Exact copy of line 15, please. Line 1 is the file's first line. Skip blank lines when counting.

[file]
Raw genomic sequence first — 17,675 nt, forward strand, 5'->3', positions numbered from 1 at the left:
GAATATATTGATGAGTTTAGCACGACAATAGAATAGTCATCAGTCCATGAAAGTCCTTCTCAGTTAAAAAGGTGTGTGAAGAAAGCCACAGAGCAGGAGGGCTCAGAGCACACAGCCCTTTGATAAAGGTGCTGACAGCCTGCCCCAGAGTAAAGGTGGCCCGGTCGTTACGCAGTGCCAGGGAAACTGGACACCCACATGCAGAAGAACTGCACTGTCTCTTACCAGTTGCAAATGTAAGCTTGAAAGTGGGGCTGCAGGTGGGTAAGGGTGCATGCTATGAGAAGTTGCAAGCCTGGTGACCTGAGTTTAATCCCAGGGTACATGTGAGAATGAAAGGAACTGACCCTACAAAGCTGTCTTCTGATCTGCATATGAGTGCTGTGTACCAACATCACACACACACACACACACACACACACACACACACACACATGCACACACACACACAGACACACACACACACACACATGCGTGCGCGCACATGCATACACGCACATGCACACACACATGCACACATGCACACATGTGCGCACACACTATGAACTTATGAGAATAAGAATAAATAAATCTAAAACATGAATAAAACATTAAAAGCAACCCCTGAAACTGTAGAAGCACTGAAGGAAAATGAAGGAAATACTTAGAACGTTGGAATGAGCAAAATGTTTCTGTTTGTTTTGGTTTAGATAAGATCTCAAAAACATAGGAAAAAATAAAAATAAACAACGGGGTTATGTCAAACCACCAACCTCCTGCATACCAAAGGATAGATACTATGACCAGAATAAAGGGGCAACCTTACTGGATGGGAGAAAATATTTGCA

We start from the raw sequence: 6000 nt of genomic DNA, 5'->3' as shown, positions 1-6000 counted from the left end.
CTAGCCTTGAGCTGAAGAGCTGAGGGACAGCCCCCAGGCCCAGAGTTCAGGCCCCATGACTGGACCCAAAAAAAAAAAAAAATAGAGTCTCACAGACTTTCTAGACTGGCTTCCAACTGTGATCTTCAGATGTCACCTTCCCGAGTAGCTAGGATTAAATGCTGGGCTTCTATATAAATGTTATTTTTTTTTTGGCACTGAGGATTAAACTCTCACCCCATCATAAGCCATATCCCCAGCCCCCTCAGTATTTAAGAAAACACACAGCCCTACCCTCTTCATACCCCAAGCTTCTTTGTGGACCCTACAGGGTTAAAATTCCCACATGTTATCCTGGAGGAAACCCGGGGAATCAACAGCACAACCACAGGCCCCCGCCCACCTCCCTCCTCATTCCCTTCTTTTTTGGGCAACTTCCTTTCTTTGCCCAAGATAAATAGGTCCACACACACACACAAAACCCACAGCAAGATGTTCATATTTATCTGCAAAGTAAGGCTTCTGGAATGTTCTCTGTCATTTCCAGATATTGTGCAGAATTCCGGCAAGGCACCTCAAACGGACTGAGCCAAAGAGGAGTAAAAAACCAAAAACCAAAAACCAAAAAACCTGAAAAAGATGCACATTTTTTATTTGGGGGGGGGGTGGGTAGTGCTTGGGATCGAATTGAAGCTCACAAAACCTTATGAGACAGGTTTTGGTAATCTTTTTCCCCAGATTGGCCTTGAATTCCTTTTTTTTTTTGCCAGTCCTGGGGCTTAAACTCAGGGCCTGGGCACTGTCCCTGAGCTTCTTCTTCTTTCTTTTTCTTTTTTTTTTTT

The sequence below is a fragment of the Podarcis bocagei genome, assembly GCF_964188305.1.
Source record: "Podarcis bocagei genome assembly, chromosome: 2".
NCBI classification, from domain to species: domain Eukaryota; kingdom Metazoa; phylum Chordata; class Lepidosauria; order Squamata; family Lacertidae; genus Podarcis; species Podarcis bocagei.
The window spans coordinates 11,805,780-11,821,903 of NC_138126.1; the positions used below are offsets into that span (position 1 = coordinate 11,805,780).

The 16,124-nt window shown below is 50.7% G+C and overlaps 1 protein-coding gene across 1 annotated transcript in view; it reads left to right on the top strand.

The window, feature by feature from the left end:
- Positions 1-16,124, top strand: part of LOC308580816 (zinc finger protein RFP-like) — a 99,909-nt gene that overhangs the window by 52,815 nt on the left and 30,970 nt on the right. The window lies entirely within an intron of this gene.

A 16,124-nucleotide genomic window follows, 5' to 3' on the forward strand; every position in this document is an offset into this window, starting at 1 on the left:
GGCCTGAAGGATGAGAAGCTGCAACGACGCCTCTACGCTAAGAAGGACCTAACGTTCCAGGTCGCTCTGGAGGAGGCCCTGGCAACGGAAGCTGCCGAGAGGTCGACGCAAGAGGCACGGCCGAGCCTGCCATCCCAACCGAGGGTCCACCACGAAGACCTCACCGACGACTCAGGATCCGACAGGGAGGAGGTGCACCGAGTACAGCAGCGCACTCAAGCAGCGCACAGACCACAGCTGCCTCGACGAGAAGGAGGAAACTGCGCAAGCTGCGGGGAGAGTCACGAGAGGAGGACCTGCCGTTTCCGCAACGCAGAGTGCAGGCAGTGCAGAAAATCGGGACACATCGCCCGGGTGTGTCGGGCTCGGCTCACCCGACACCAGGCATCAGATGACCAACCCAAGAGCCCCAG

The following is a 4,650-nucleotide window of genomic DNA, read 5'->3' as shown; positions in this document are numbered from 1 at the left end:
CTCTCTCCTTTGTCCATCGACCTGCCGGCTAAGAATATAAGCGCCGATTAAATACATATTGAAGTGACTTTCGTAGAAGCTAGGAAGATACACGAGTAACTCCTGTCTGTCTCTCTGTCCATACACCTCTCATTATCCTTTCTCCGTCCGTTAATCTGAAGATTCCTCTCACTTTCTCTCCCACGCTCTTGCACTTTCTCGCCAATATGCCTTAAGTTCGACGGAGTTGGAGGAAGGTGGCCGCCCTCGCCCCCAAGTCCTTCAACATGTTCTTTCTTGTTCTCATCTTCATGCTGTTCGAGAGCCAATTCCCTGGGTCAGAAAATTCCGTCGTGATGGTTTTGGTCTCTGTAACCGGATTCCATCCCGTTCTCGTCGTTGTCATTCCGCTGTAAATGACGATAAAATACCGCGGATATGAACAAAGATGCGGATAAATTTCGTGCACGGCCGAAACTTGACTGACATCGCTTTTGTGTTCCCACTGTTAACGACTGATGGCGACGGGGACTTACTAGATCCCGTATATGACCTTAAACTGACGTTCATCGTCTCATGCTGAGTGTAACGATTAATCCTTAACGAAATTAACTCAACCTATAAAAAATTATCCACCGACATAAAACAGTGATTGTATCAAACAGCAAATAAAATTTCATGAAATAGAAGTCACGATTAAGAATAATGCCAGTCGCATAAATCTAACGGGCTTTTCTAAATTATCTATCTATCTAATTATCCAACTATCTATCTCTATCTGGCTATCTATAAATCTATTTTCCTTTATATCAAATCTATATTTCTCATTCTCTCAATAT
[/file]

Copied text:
CTCTCTCCTTTGTCCATCGACCTGCCGGCTAAGAATATAAGCGCCGATTAAATACATATTGAAGTGACTTTCGTAGAAGCTAGGAAGATACACGAGTAACTCCTGTCTGTCTCTCTGTCCATACACCTCTCATTATCCTTTCTCCGTCCGTTAATCTGAAGATTCCTCTCACTTTCTCTCCCACGCTCTTGCACTTTCTCGCCAATATGCCTTAAGTTCGACGGAGTTGGAGGAAGGTGGCCGCCCTCGCCCCCAAGTCCTTCAACATGTTCTTTCTTGTTCTCATCTTCATGCTGTTCGAGAGCCAATTCCCTGGGTCAGAAAATTCCGTCGTGATGGTTTTGGTCTCTGTAACCGGATTCCATCCCGTTCTCGTCGTTGTCATTCCGCTGTAAATGACGATAAAATACCGCGGATATGAACAAAGATGCGGATAAATTTCGTGCACGGCCGAAACTTGACTGACATCGCTTTTGTGTTCCCACTGTTAACGACTGATGGCGACGGGGACTTACTAGATCCCGTATATGACCTTAAACTGACGTTCATCGTCTCATGCTGAGTGTAACGATTAATCCTTAACGAAATTAACTCAACCTATAAAAAATTATCCACCGACATAAAACAGTGATTGTATCAAACAGCAAATAAAATTTCATGAAATAGAAGTCACGATTAAGAATAATGCCAGTCGCATAAATCTAACGGGCTTTTCTAAATTATCTATCTATCTAATTATCCAACTATCTATCTCTATCTGGCTATCTATAAATCTATTTTCCTTTATATCAAATCTATATTTCTCATTCTCTCAATAT